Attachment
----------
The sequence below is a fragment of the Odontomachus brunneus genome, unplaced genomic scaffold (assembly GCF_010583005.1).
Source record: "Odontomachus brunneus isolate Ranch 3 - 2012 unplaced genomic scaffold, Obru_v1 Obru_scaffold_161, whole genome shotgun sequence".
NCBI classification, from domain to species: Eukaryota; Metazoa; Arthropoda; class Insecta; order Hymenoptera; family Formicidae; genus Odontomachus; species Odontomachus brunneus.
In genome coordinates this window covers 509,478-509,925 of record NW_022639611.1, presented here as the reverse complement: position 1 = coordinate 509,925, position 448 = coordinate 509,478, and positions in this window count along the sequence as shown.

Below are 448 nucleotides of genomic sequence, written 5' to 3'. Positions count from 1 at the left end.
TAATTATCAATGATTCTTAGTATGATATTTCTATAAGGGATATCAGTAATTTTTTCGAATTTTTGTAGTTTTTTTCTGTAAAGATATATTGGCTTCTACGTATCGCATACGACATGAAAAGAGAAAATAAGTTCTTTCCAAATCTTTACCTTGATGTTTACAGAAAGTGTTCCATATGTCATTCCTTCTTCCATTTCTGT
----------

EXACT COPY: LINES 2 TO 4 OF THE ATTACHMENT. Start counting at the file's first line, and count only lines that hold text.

Source record: "Odontomachus brunneus isolate Ranch 3 - 2012 unplaced genomic scaffold, Obru_v1 Obru_scaffold_161, whole genome shotgun sequence".
NCBI classification, from domain to species: Eukaryota; Metazoa; Arthropoda; class Insecta; order Hymenoptera; family Formicidae; genus Odontomachus; species Odontomachus brunneus.
In genome coordinates this window covers 509,478-509,925 of record NW_022639611.1, presented here as the reverse complement: position 1 = coordinate 509,925, position 448 = coordinate 509,478, and positions in this window count along the sequence as shown.